QLDC defends new office project as 'lowest cost' option
The two key people running the Queenstown Lakes District Council's controversial Project Manawa today have defended the Queenstown CBD location as being the “lowest cost” option even compared to a more basic building in Frankton.
Council chief executive Mike Theelen and head of special projects Paul Speedy told Crux in an interview today that the current CBD plan involves a reduced upfront capital cost to ratepayers once all of the project features are taken into account.
Those features include a partnership with Ngāi Tahu Property (NTP) to commercially develop the large site in Queenstown’s Stanley Street linked to a matrix of council land swaps and cost/profit sharing.
Mr Speedy did concede in today’s interview that the NTP plan does have risk but says that rewards were inseparable from an element of risk.
“You don't step out of the house in the morning without a risk, right? But also you don't get the fresh air. So that's probably the key thing.
“We have a strong underlying office rental liability that we would need to pay even under our current situation. So with the JV partnership, the ability to reduce the upfront capital cost, and also that broader opportunity around unlocking land value, the delivery of a council office on that site is actually the most affordable option for QLDC.”
Answering broad based opposition from Crux readers in our current survey, Mr Theelen says the council still has a duty to deliver a “civic heart” to the community in spite of most ratepayers now managing their relationship with the council online.
“I think that Queenstown remains the key focal point of the district and I think if we look at Manawa in its totality, which is a civic as well as a council precinct, council's current position is that the Queenstown CBD remains the right centre for that to be part of.
“The council building, the council chamber and the civic functions are an important part of what the district's identity is all about.”
Mr Theelen pushes back at any suggestion the CBD is not a practical location to house many of the council's 600-plus employees, saying the argument against a Frankton Road commute is overstated.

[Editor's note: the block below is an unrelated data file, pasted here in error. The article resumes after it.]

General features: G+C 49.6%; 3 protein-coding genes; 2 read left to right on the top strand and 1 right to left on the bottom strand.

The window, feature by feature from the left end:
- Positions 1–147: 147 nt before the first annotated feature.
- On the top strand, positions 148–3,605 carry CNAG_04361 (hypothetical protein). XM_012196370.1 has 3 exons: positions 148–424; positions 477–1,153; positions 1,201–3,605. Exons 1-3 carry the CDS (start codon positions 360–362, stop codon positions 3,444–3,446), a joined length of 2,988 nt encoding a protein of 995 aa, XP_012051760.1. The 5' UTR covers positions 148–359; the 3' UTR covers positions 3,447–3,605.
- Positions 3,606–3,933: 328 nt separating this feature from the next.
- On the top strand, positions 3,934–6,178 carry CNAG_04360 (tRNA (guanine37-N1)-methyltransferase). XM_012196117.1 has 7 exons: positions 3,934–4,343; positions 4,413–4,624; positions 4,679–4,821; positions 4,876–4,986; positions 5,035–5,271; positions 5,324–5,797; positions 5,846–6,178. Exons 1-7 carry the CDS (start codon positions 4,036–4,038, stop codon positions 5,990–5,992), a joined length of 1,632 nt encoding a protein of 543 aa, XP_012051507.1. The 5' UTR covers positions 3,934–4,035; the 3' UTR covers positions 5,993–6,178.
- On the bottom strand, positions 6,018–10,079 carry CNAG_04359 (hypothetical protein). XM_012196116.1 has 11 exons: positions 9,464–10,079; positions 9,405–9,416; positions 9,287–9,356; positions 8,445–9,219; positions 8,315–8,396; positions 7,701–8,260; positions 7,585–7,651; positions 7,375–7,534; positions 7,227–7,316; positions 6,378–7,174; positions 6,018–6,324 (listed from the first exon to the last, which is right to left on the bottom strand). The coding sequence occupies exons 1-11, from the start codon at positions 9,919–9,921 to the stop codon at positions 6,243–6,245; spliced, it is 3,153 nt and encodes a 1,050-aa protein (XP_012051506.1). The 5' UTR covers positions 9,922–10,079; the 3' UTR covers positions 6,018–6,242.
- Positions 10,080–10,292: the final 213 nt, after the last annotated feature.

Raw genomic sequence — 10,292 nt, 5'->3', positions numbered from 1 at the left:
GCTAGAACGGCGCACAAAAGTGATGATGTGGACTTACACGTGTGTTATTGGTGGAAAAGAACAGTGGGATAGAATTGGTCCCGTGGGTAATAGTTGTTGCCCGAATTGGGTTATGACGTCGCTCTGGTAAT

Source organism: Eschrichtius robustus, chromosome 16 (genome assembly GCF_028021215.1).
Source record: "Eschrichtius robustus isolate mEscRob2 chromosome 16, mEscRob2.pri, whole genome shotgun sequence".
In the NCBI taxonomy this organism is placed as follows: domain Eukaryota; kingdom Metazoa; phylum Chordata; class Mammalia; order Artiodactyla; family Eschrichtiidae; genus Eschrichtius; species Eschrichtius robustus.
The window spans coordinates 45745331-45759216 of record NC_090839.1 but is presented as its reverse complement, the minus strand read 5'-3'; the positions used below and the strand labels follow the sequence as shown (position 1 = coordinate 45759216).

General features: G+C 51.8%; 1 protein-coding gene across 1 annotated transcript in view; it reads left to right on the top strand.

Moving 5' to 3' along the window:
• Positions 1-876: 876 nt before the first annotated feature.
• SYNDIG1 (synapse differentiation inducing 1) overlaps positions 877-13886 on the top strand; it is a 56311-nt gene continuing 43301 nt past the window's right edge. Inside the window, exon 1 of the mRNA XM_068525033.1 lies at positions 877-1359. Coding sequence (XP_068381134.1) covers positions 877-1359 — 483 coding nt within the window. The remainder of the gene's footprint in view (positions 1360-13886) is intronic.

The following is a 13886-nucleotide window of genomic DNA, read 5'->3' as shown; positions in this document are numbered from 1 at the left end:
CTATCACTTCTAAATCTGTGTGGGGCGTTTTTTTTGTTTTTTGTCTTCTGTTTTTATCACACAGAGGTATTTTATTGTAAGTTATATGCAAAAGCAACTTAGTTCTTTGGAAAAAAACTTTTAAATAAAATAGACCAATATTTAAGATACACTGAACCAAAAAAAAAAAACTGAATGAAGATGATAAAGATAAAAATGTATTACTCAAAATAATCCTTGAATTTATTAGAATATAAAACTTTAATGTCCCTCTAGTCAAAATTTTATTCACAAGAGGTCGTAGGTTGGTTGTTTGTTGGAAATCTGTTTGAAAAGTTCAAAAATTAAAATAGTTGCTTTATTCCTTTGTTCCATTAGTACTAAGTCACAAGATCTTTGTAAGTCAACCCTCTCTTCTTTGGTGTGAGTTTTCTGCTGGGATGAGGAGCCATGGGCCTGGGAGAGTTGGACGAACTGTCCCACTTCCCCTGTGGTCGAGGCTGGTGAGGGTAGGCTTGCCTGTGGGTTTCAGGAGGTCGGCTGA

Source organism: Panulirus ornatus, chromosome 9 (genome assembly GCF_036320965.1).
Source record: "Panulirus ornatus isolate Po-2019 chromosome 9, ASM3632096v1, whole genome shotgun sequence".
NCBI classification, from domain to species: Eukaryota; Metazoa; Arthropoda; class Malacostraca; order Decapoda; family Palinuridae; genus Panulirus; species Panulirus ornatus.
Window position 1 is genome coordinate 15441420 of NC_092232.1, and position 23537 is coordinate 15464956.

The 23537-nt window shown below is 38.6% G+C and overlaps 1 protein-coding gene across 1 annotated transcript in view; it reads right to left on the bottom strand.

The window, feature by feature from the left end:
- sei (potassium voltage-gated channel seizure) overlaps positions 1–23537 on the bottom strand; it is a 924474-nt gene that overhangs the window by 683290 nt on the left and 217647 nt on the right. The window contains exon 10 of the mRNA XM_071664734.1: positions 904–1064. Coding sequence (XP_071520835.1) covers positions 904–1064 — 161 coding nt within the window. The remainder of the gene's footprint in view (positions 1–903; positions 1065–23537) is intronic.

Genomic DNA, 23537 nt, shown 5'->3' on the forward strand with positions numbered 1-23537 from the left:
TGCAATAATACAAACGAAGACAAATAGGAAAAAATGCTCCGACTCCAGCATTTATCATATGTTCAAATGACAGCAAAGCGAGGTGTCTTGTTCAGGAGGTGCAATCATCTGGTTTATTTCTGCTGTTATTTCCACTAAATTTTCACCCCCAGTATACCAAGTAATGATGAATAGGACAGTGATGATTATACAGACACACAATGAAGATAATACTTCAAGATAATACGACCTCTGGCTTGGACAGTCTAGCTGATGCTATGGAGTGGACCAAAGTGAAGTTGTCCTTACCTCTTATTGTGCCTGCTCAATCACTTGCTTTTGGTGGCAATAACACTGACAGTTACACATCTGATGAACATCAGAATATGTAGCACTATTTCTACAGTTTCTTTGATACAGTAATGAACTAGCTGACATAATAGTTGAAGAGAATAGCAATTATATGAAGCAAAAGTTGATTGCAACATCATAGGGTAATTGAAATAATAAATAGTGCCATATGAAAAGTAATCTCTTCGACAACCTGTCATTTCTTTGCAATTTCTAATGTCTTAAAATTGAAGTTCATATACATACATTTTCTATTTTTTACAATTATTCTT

"We're talking six kilometres in difference, aren't we? And don't forget Project Manawa includes a transport hub. Council is committed to trying to pursue a much greater use of public transport."
Mr Theelen and Mr Speedy both claim that looking at building outside the CBD is not on the cards.
“If we were to go and build an office somewhere else, or even lease an office somewhere else in Frankton, for example, that developer would throw the cost of the land into the development cost," Mr Speedy says.
“There would be our rent as well. So here (Project Manawa) we've not only got the double whammy of being able to use land at no cost to QLDC, we also have the added benefit of additional land that we can commercialise.
“For the council, depending on its risk appetite, there’s an option for the future. We can participate in that fully or sell that up front to private interests, and receive that money up front."
Presented with over 200 comments from Crux readers, 94 percent opposed to the new offices project, Mr Theelen attributed a lot of that opposition to Crux over-inflating potential costs. The Crux survey had a $100-million spend, based on money put aside in recent Long Term Plans for a council office and performing arts centre.
The reality is even the council’s own documents make it clear that actual, formal cost estimates for any new council building have still not been determined. What we do know, the QLDC will have to pay an undisclosed rent to NTP for use of the building as well as meeting the cost of the building fit out.
Also known, other council projects, such as Lakeview and the Arterial Road (stage 1), have both undergone dramatic cost overruns exceeding 100 percent in recent years.